Federal Court Throws Out Trump-Era Endangered Species Act Regulations
In a win for conservation and climate activists, a federal judge recently struck down Trump-era Endangered Species Act regulations. This enables the Biden administration to issue its own regulations that consider the impact of climate change on the environment.
According to the United Nations, the world is facing an extinction crisis. Studies suggest that approximately 1 million animal and plant species face extinction, many within decades. The suspected cause is climate change.
The Endangered Species Act of 1973
The Endangered Species Act, signed into law by President Richard Nixon with bipartisan support in 1973, represents the most comprehensive environmental legislation ever enacted by any nation. Here's how it generally works.
Under the ESA, the National Marine Fisheries Service and the Fish and Wildlife Service can identify endangered and threatened species and designate their critical habitats. All federal agencies must consult with the appropriate service before doing something that may affect a listed species. The service then determines whether the proposed action might jeopardize the species or its habitat and, if so, whether there are "reasonable and prudent alternatives." If not, the federal agency has to do something else.
The ESA doesn't apply to just federal agencies. It applies to everyone subject to U.S. law. And it prohibits:
- The killing, harassing, harming, or collecting of listed endangered fish and wildlife species
- Other actions with respect to listed endangered plant species.
Another provision of the statute extends these broad protections to "threatened" species.
Trump Administration's 2019 Regulations
Various developers and businesses claimed that it was too hard to comply with the ESA. Heeding their request, the Trump administration issued new ESA regulations in 2019 that:
- Made it easier to remove plants and animals from the list of endangered and threatened species
- Placed restrictions on how the services determine whether a species was endangered or threatened and on the scope of its critical habitat
- Limited consideration of risks of climate change in these determinations
- Ended the policy of extending the highest level of protection to "threatened" species
- Prioritized protecting habitats where endangered and threatened species actually lived rather than where they might thrive
- Allowed the services to consider economic costs (such as lost revenues) of listing a species as threatened or endangered
These regulations significantly weakened the country's chief conservation law and made it harder for the services to protect wildlife from the suspected dangers of climate change. That did not sit well with environmental and climate groups.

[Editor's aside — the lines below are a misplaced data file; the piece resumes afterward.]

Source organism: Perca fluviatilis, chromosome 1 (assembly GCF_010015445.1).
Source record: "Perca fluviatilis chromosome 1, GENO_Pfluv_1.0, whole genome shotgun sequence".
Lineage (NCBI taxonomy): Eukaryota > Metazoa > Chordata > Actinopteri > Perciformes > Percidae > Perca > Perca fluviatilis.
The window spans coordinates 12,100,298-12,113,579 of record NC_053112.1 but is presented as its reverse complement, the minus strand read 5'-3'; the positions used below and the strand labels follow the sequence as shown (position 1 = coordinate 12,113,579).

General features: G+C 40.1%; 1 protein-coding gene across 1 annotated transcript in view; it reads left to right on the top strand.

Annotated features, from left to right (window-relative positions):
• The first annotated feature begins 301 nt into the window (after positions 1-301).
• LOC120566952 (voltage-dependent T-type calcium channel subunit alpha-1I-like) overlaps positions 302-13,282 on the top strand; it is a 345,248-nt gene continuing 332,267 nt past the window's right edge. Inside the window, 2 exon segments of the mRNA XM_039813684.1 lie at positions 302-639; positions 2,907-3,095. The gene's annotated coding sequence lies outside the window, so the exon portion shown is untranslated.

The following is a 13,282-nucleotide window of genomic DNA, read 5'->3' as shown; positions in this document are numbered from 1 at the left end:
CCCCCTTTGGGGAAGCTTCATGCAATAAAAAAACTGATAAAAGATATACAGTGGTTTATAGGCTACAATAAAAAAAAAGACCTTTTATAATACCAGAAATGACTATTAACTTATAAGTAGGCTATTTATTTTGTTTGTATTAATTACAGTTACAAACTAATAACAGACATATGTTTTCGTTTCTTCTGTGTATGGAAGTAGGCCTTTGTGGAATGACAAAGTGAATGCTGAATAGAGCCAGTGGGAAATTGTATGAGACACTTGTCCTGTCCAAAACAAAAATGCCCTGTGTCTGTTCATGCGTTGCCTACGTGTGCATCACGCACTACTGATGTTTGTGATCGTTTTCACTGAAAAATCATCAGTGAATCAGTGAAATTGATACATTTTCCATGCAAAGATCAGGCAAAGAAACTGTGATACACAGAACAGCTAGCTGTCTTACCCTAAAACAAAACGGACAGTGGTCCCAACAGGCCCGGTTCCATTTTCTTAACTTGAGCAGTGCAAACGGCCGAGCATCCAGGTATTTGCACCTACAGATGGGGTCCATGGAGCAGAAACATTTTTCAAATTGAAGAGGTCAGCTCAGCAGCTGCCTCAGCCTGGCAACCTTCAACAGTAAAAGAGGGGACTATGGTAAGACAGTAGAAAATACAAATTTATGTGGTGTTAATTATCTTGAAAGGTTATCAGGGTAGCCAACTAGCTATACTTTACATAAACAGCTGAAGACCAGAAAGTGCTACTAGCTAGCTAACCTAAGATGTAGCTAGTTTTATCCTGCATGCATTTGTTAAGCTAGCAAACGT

Center for Biological Diversity v. Haaland
They filed a lawsuit in federal court in California, Center for Biological Diversity v. Haaland. They asked the judge, Jon S. Tigar, an Obama appointee, to throw out the 2019 regulations.
Then state governments got involved. Some blue states, such as California, filed their own lawsuits or asked to support the environmentalists in the existing lawsuit. Some red states, such as Alabama, asked to defend the 2019 regulations in court.
The services wanted to rewrite the 2019 regulations but keep them in place for the time being (lawyers call this "remand without vacatur").
Judge Tigar's Ruling
So really the only question before the court was what to do with the current regulations — keep them for now or throw them out? And in a relatively short opinion — only 11 pages — the court concluded that the errors in the 2019 regulations were so serious that it would be wrong to keep them in place.
Since the parties agreed that the 2019 regulations were problematic (procedurally and in substance), the court focused on the issue of confusion. The services had argued that tossing the regulations would put businesses in the position of not knowing what to do.
The court found that even greater confusion would arise if the parties were forced to comply with the flawed 2019 regulations, especially given that the services planned on rewriting them anyway. Tigar rejected the argument and struck down the regulations.
A Win for the Environment
We will see if Tigar has the last say in the matter. In the meantime, the services retain the ability to consider the impact of listing a species on the climate and do not have to consider economic factors. For now, it's a big win for the environment and those who want to protect it.
- Summary of the Endangered Species Act (FindLaw's Corporate Counsel)
- Climate Lawsuits Are Finding Success Around the Globe. Will Strategy Work in the U.S.? (FindLaw's Courtside)
- Climate Change and the Law (FindLaw's Learn About the Law)